The objective of the study was to recover and quantify the malodorous compounds from composting waste as well as from volatile emissions. Adequate composting conditions were confirmed using the carbon-tonitrogen ratio, moisture content, oxygen availability, and aeration to displace excess heat generated by microbial activity. Microbial activity was monitored with O2 utilization and CO2 generation.
The greatest headspace temperatures and peak rates of O2 uptake, as well as peak production of condensate, VFAs, ammonia, and CO2, occurred simultaneously. As heat produced from microbial action increased the temperature, gas volatility increased, and VFAs and ammonia were released with water vapor. Throughout the trial, the moisture content of the composting mixtures decreased by 24 to 45% as a total of 4.54 to 6.95 gal (17 to 26 L) of condensed gases were produced per vessel. The vessels that produced the fewest VFAs also attained the highest internal temperatures and produced the greatest amounts of condensate (Figure 1). Peak ammonia production and peak internal temperatures were reached quickly, and the moisture released was sufficient to produce inadequate composting conditions that ceased microbial production of VFAs. However, in the vessels that heated and produced ammonia more slowly and over a longer period of time, the peak vessel temperatures were lower, and more than twice as much of each VFA was emitted (Figure 2). Thus, composting mixtures of apparently identical materials did not react to a given set of conditions equally. The conditions of the specific mixture influenced the amount of VFAs and, therefore, the amounts of odor emitted during composting.
Figure 1. Average ammonia and VFAs emitted from those vessels that heated quickly and whose contents remained at elevated temperatures for a short period of time.
In the compost vessels, acetic acid was emitted in the greatest amounts before peak production of condensate and peak composting temperatures, followed by butyric, propionic, valeric, isovaleric, and isobutyric acids, in order of decreasing emissions. After peak production of condensate, butyric acid was emitted in the greatest amounts followed by acetic and propionic acids which showed approximately equal emissions. Valeric, isovaleric, and isobutyric acids were produced in the least amounts throughout the entire trial. Extraction of solid samples obtained as the vessels were emptied confirmed that the 21-day aerobic treatment decreased all VFAs in the biomass between 50 to 100%, with an average of 87%. The reactor vessel apparatus was an effective method to measure malodorous compounds and ammonia emitted during the decomposition of livestock waste while simultaneously monitoring the environmental conditions of the composting process. In addition, aeration was confirmed to be an effective method for the control of VFAs and ammonia and, thus, odors produced by their emission.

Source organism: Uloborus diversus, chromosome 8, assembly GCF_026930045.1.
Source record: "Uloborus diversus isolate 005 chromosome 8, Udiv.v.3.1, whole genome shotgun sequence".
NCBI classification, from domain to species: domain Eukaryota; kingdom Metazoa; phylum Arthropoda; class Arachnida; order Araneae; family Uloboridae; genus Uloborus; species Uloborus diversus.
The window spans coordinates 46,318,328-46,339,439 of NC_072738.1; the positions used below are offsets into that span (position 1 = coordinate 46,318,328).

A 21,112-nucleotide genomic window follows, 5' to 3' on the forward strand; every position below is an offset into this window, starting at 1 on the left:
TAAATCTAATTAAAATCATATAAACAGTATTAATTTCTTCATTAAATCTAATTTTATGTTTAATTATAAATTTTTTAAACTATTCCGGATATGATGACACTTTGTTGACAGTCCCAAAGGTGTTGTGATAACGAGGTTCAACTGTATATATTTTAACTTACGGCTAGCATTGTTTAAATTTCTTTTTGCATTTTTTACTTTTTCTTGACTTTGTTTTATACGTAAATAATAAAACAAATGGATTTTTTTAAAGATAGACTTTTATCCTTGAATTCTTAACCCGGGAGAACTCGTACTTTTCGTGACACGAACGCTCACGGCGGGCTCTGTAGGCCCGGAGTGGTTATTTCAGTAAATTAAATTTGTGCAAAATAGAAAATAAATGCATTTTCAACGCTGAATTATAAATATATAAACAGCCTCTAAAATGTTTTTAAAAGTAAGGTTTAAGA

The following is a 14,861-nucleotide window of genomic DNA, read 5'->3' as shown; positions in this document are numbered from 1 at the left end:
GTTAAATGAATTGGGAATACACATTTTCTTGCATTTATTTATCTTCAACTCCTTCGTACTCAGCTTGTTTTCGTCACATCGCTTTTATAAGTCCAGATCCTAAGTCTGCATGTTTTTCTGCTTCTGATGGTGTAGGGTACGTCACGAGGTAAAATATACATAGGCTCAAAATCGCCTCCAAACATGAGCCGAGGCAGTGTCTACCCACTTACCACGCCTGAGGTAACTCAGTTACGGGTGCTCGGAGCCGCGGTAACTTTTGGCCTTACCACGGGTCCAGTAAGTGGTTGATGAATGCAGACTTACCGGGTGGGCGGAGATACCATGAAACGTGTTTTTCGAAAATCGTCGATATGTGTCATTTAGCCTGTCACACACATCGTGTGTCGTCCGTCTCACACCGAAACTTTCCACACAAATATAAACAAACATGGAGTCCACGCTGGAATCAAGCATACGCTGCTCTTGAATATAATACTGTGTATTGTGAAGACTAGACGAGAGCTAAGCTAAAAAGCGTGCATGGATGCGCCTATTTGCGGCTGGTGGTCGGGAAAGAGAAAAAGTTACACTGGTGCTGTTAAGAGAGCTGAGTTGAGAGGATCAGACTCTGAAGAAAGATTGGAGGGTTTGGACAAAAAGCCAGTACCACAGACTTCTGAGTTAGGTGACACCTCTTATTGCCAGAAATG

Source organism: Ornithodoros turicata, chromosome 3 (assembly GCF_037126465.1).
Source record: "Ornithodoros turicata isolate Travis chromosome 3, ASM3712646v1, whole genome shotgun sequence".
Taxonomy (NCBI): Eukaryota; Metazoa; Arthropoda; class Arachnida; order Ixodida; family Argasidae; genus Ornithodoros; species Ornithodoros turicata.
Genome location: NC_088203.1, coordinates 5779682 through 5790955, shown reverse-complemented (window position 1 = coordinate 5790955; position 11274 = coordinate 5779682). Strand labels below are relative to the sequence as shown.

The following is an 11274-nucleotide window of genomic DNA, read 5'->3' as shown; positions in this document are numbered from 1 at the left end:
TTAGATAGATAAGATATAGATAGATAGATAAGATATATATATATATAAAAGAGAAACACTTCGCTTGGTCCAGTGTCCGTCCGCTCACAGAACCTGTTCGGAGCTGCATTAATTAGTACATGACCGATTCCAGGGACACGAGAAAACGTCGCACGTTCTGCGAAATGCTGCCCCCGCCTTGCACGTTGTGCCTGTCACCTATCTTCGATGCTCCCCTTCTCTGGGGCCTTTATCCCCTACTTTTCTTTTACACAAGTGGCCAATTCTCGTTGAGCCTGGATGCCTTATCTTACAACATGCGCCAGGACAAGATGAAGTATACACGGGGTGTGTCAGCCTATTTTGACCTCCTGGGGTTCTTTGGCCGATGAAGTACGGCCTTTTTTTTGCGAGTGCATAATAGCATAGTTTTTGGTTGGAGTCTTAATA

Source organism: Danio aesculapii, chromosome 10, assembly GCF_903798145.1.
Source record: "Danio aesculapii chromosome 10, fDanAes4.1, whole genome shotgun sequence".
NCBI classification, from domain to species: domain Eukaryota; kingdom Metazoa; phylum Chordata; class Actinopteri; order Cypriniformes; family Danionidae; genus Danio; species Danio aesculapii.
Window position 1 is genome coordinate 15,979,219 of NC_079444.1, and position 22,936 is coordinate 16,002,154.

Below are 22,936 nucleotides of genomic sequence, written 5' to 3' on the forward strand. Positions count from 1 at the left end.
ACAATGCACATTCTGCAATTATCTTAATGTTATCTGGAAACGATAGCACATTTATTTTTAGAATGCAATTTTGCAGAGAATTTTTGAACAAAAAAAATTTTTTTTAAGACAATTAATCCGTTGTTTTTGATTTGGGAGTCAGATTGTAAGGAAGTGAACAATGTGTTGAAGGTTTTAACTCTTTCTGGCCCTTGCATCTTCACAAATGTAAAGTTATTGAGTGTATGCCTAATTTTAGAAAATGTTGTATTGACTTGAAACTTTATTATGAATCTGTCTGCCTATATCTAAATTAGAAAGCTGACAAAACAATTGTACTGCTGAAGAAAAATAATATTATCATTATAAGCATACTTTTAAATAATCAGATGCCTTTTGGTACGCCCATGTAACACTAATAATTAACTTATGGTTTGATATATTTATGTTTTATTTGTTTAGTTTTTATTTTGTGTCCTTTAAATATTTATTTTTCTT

Figure 2. Average ammonia and VFAs emitted from those vessels that heated slowly and gradually and whose contents remained at elevated temperatures for a longer period of time.
The results obtained in this study indicate that monitoring the chronological formation and fermentation of VFAs can be used in conjunction with the composting process to optimize conditions that minimize the release of malodorous compounds. Because peak emissions of VFAs occurred simultaneously with the greatest headspace temperatures, peak rates of O2 uptake, and peak production of condensate, ammonia, and CO2, stringent control of these factors may decrease VFA emissions. Fewer VFAs were emitted from those vessels that quickly heated and were active for short periods of time, whereas much greater amounts of VFAs were emitted over longer periods of time from those vessels that possessed adequate conditions for composting for longer periods of time.
Chen, A., P. H. Liao, K. V. Lo. 1994. Headspace analysis of malodorous compounds from swine wastewater under aerobic treatment. Bioresour. Technol. 49: 83-87.
Cooper, P., I. S. Cornforth. 1978. Volatile fatty acids in stored animal slurry. J. Sci. Fd. Agric. 29: 19-27.
Galliher, T. Testing Lab for the School of Natural Resources. The Ohio State University/Ohio Agricultural Research and Development Center, Wooster, Ohio. Personal Communication. March 1999.
Schaefer, J. 1977. Sampling, characterization and analysis of malodours. Agric. Environ. 3: 121-127.
Stevens, R. J., I. S. Cornforth. 1974. The effect of aeration on the gases produced by slurry during storage. J. Sci. Fd. Agric. 25: 1249-1261.
Williams, A. G. 1984. Indicators of piggery slurry odour offensiveness. Agric. Wastes 10: 15-36.